This Insights article was contributed by Todd M. Hess, partner with Barnwell Whaley Patterson & Helms
Elon Musk, chief executive of Tesla, has recently taken on Warren Buffet, chief executive officer of Berkshire Hathaway, regarding Buffet’s view that he values companies with a “moat,” which includes brand strength the company has relative to its peers.
Musk expressly values the pace of innovation in a company, innovation that must receive some form of protection to allow that company to continue to benefit from such innovation. The goal of this article is not to argue who is most correct, but to recognize that both brand recognition through trademarks and innovation that is protected through either patents or as a trade secret both add value to a company.
As discussed in a previous article, a brand name allows a business to associate and continuously use this name in association with the products and/or services the business offers. A business in the hospitality industry, in particular, may establish a positive experience associated with their adopted brand, allowing that brand name to become recognized as the place to go to obtain a positive service or a product in demand. Clearly, such an adopted name provides a significant benefit to the business through the brand name recognition that becomes established.
Innovation – for example, in the hospitality industry – may include novel or unique approaches to doing something within the business that may be protected, either through a patent or as a trade secret. Other innovations in the hospitality industry that may add value include: food and drink recipes; designs that are non-functional in nature; sales and distribution methods; customer lists and their profiles; advertising strategies; and preferred suppliers.
Some of these innovations are more amenable to trade secret protection, while others may be patentable, providing a monopoly of use for 14 to 20 years, depending upon the innovation.
Intellectual property due diligence is always part of the valuation analysis of companies being bought, sold, offered in an initial public offering and other transactions in which company value is of importance. Of course, if the company has no brand names or innovation, then no value is assigned to this intangible class of assets in the valuation of the business.
If the company does have intellectual property, the scope of the intellectual property included in the disclosure listing, the status of receiving protection on the intellectual property, the level of protection that intellectual property has received and the extent of use of the listed intellectual property each have an impact on the value that is placed upon the intellectual property portfolio.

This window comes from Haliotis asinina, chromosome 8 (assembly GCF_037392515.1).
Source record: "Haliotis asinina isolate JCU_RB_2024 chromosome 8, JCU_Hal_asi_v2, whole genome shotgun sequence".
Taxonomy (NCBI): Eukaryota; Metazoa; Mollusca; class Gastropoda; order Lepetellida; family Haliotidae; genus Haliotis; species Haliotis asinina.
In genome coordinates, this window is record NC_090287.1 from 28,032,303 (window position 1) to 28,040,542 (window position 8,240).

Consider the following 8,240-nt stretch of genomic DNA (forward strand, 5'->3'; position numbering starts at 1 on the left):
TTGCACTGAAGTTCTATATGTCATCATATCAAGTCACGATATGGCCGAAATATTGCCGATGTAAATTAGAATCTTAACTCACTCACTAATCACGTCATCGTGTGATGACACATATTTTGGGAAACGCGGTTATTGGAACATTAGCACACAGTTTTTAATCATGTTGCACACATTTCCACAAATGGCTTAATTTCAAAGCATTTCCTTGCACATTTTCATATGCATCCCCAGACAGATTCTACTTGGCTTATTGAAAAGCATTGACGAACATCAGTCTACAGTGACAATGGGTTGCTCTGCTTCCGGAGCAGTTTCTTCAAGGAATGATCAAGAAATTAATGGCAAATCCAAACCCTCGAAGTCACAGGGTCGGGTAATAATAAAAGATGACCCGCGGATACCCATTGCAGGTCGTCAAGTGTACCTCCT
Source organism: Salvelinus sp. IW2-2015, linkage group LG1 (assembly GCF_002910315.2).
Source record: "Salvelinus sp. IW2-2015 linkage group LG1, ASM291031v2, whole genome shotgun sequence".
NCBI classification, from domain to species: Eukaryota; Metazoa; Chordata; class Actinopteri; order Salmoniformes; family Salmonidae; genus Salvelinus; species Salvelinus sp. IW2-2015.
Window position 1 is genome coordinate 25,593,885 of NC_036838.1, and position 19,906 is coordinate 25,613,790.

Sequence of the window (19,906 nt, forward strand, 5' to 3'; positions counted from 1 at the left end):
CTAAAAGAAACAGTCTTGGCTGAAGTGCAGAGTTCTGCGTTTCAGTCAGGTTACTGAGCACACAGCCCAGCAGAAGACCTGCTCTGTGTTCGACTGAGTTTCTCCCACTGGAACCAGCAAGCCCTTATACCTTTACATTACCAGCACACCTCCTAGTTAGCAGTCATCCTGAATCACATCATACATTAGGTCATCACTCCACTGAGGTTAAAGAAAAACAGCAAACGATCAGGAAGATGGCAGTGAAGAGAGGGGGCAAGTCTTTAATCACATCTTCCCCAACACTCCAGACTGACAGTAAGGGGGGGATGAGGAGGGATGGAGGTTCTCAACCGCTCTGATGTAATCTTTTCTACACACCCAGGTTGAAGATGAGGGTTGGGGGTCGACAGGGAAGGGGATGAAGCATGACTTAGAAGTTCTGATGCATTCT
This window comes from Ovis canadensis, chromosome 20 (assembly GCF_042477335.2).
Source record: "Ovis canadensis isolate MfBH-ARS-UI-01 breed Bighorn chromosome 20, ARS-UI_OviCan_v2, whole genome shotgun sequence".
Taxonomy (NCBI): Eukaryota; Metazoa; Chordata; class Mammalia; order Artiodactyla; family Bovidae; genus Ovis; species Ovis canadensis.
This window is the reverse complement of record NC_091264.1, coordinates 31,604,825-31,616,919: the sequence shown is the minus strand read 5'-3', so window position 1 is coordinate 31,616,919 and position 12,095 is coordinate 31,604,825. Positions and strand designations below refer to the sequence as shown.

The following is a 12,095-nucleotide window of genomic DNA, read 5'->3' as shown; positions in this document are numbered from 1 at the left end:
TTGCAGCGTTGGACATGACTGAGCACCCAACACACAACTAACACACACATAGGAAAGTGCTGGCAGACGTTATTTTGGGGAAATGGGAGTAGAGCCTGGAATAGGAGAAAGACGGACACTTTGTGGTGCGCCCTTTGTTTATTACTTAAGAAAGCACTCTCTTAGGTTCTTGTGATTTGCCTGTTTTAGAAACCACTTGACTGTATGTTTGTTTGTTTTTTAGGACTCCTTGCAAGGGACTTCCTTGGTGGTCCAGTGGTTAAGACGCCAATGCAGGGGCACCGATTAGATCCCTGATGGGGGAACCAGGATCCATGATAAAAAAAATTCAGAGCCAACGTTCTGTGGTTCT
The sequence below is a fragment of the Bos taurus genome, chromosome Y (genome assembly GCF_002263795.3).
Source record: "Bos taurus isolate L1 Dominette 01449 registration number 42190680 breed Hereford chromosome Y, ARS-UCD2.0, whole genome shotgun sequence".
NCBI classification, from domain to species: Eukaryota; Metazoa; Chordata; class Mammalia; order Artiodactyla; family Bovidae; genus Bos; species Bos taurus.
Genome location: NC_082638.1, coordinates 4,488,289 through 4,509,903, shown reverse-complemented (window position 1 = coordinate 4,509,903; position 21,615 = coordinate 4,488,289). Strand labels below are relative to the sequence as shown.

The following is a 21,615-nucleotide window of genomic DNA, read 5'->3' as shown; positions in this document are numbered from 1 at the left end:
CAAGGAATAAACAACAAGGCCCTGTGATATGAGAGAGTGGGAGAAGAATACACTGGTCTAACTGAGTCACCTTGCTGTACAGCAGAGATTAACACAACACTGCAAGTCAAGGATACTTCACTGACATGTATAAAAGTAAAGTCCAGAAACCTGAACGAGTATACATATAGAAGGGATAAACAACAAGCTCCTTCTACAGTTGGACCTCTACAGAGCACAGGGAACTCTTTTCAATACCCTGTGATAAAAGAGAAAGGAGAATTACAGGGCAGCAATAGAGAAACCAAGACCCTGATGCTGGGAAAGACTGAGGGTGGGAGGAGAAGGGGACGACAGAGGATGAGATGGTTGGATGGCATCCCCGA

Intellectual property value would also be influenced by any transactional matters that have been entered into by a business that influences the business’s ability to use intellectual property owned by another or perhaps to receive royalties from intellectual property the business owns. Such intellectual property transactions are commonly found in license agreements but may be part of a supply or purchase agreement, as well.
Furthermore, any development agreements should clearly define who owns any intellectual property arising out of a joint development or any developed matter that may be simply provided through a contractor providing services to the business.
If your business has taken the time and expended the resources to establish recognition of a brand or develop and consistently use an innovation, and your business has not taken the appropriate steps to protect that brand or innovation, then that brand or innovation is subject to becoming stolen or even lost altogether.
Todd M. Hess is a member attorney having responsibility for business, regulatory and technical, and intellectual property, including trademarks and transactional matters for clients. Prior to assuming the position as partner with Barnwell Whaley Patterson & Helms, Hess had in-house legal positions with two companies, and, prior to the corporate legal experiences, he was an attorney with a law firm where his practice focused upon transactional matters involving licensing and representing clients before federal, state and local agencies; drafting and prosecuting patent applications in the USPTO and foreign patent offices; intellectual property litigation, technical and other intellectual property transactional work; and merger and acquisition due diligence. His accreditations include licenses to practice law in North Carolina, South Carolina and Georgia, and before the USPTO. Additionally, Hess is a registered Professional Engineer and a Certified Financial Planner™.
Christopher M Hinnant is a trial lawyer and member of Barnwell Whaley Patterson & Helms PLLC’s Wilmington, NC office. Hinnant is licensed in both North and South Carolina, and concentrates his practice in civil litigation, including dram shop liability, premises liability and restaurant and hospitality law. He has handled cases in Virginia, North Carolina and South Carolina. A significant portion of his cases involves catastrophic injury and wrongful death. Hinnant also has significant experience with medical malpractice matters, complex commercial litigation and construction matters. To contact Hinnant, call (910) 679-4329 or email him at [email protected].
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